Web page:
This type of Dog Skin Disease typically originates in the hair follicles of a dog. Mild cases of folliculitis consist of scaly rings around various hair follicles. The condition can go deep within the dermis to create tiny pustules with a hair shaft rising from them. These pustules can rupture, excrete pus, and crust over with a scab formation.
Location of Folliculitis
Folliculitis is typically found on the underside of a dog’s body, particularly on the abdomen, groin, and armpits. Miniature Schnauzers are affected by a certain type of folliculitis known as Schnauzer Comedo Syndrome. Animals suffering from this disorder may possess several blackheads down the length of their backs.
Dogs that have short hair usually have patches of hair loss, clumps of hair that is raised above the surface of their coat and, in the case of white haired dogs, have red or brown stains on their hairs.
Long haired dogs will have much more subtle symptoms, such as a dull coat, scaly skin, and excessive shedding.
However, regardless of the length of the coat, clipping a dog’s hair will be necessary to fully understand the extent to which the disorder has progressed.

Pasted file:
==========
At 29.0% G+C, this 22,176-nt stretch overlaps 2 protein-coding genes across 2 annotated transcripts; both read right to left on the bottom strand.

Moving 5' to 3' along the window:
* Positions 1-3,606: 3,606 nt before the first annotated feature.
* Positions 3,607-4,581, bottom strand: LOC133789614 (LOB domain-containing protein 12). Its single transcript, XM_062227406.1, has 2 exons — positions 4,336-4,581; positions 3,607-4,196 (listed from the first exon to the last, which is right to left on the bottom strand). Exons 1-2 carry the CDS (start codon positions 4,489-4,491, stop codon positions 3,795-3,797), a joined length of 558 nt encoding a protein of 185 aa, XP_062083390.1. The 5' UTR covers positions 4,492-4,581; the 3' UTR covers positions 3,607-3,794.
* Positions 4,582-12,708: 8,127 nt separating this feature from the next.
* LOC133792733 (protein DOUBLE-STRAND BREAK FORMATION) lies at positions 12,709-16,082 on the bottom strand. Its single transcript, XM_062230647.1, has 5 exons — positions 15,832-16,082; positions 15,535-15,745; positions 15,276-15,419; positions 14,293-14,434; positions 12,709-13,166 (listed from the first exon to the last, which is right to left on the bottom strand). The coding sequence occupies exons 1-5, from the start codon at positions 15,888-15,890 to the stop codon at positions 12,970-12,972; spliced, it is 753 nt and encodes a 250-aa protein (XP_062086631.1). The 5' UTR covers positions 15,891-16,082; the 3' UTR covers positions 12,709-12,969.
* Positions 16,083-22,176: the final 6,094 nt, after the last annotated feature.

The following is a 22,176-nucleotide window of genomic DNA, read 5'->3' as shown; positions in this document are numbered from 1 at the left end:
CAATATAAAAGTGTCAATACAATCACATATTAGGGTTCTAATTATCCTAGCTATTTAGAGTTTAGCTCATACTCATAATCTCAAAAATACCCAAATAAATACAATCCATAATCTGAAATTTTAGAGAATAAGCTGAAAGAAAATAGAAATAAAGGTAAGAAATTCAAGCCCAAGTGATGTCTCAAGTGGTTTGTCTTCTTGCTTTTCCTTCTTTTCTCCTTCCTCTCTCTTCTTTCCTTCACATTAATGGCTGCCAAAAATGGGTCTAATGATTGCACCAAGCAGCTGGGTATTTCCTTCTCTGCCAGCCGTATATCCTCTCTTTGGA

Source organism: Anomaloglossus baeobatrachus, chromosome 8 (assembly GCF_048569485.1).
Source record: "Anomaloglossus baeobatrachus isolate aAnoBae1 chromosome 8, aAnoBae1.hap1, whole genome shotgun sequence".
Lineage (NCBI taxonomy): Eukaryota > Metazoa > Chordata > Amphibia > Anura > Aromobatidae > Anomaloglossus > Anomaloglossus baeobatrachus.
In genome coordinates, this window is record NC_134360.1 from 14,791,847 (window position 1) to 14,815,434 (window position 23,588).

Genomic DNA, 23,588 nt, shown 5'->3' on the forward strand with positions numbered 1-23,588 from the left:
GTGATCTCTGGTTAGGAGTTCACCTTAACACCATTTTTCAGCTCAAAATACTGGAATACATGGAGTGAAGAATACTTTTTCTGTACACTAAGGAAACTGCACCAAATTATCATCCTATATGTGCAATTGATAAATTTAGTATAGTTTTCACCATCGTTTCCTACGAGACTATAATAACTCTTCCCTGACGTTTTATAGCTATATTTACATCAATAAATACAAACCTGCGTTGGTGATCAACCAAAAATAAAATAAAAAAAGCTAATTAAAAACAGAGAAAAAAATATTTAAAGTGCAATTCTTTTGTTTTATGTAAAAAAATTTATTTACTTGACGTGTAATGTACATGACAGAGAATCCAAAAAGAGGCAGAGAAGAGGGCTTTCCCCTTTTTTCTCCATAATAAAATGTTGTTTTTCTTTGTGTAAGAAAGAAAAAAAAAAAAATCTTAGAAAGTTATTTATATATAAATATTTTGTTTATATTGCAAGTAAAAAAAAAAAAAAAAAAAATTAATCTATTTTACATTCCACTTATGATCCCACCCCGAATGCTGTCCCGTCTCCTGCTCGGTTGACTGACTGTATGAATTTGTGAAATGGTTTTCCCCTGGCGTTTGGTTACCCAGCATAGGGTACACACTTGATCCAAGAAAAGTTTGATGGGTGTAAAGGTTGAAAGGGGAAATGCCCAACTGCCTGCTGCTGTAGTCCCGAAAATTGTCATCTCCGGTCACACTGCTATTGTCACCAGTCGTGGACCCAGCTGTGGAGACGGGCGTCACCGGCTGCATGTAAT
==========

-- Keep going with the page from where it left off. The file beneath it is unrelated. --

Underneath a dog’s coat that has folliculitis, will be found pimples, small bumps, crusts and/or scales that either occur on their own or in clumps over larger areas of a dog’s body. Such lesions may be surrounded by crusty or scaly looking skin in a circular pattern (epidermal collarettes).
Some dogs may experience extreme itchiness, whilst others will not seem to be bothered by it at all.
Causes of Folliculitis
Folliculitis can occur as a result of another skin condition. Dog Scabies, Dog Mange, seborrhea, and skin diseases can all attribute to folliculitis. Intense grooming has been known to cause a few cases of the condition, especially when hair follicles are damaged.
To treat folliculitis, it is important to treat the primary cause as well as the disorder itself. Most cases of the condition should be treated similar to Dog Acne.
Clip long haired dogs to prevent hair from further infecting the skin. Avoid clipping short haired dogs, which can lead to additional irritation. Bathe the dog twice a day with a shampoo containing povidone-iodine, such as Betadineor. Shampoos containing chlorhexidine, including Nolvasan, can also be used. Continue this treatment for 10 days.
As the folliculitis improves, change to a shampoo made with benzoyl peroxide. OxyDex and Pyoben are two common products that are useful for treatment of folliculitis. Use these shampoos one to two times a week. Continue treatment until the skin is completely healed.
Various tests can be performed on a dog’s folliculitis in order to prescribe them with the proper oral medications. Antibiotics need to be administered for 6 to 8 weeks, which should go 2 weeks beyond the notice of successful treatment. Failure in medical treatments often happen when the drugs are stopped too soon or too small of a dosage is given to the affected dog.